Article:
following memory tips are for all ages. Although memory loss often
comes with old age, that does not mean it is a necessary result of
aging. In fact, there are often specific causes, and a declining
ability to remember things can be reversed in many cases. Here are
some quick tips to get you started.
Avoid cigarettes. Smoking is linked to
chronic obstructive pulmonary disease.
Even before there is a diagnosis, there may be reduced
blood flow, and therefore
reduced oxygen to the brain. That decreases brain function in general
and memory in particular.
Avoid toxic drugs. This includes most illegal drugs, but also many
prescription drugs. The
following have been associated with memory loss after prolonged use:
Lithium, digitalis, Reserpine, Inderal (propranolol), Aldomet
(methyldopa), and Tagamet (cimetidine). Some high blood pressure
medications have been linked to memory loss as well.
Relax. Chronic stress releases cortisol, which at high levels
interferes with the part of the brain that handles recent memories.
This part of the brain has even been shown to shrink after long
periods of stress. Take several deep breaths through your nose several
times daily, while letting the tension drain from your body, or
practice regular meditation.
Get proper nutrition. There are probably many nutritional factors that
affect memory. It is known that brain function can be negatively
impacted by a deficiency in
vitamin B-12, folate and niacin.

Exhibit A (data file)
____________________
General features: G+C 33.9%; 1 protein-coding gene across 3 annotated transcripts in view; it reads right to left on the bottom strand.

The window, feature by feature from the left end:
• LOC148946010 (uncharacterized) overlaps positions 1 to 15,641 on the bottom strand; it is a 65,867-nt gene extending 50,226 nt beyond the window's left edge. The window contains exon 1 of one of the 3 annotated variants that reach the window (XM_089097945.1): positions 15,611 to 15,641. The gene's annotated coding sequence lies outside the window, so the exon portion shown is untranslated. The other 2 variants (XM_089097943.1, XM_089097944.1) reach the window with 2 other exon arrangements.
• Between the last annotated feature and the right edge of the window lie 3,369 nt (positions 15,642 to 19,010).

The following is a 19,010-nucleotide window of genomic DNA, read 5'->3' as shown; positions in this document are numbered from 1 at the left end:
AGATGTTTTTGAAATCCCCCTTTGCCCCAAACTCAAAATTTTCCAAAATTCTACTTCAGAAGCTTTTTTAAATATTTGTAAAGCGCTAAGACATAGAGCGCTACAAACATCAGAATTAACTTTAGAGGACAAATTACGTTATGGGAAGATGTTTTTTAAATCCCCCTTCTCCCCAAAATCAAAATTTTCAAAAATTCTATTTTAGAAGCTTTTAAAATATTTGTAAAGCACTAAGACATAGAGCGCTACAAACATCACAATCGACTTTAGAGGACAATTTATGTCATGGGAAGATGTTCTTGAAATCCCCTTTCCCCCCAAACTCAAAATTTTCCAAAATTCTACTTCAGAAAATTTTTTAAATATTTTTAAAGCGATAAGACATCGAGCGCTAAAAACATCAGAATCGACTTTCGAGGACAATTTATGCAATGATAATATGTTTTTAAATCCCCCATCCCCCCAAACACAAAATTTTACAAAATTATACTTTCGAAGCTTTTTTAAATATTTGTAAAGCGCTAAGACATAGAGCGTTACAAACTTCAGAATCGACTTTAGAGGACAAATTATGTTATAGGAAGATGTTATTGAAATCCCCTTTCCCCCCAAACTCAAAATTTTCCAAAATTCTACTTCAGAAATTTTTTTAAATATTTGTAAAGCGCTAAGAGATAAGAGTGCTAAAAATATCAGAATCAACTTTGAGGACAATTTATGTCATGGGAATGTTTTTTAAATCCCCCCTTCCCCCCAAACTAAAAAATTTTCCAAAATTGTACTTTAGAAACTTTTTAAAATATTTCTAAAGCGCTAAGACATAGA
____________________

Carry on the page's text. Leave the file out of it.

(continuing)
If you suspect that memory lapses might be due to deficiencies, you
can have a blood test to check the levels of these vitamins in your
system. Or you could try taking some good supplements to see if that
Treat your head well. It is well known that severe head trauma can
cause loss of brain function, but the evidence is growing that the
cumulative effect of repeated minor injuries can do the same. Wear a
helmet when bicycling or in any situation where you might hit your
head on something.
Keep exercising that memory. This may be the easiest of these memory
tips to put into practice. Just start learning something new, or start
an intellectually challenging hobby. Even doing crossword puzzles
regularly has been shown to slow the decline of age-related memory
Copyright Steve Gillman. For more on
Memory, and to get the Brain
Power Newsletter and other free gifts, visit:
Additional Information and
webpage by Paul Susic MA Licensed
Psychologist Ph.D. Candidate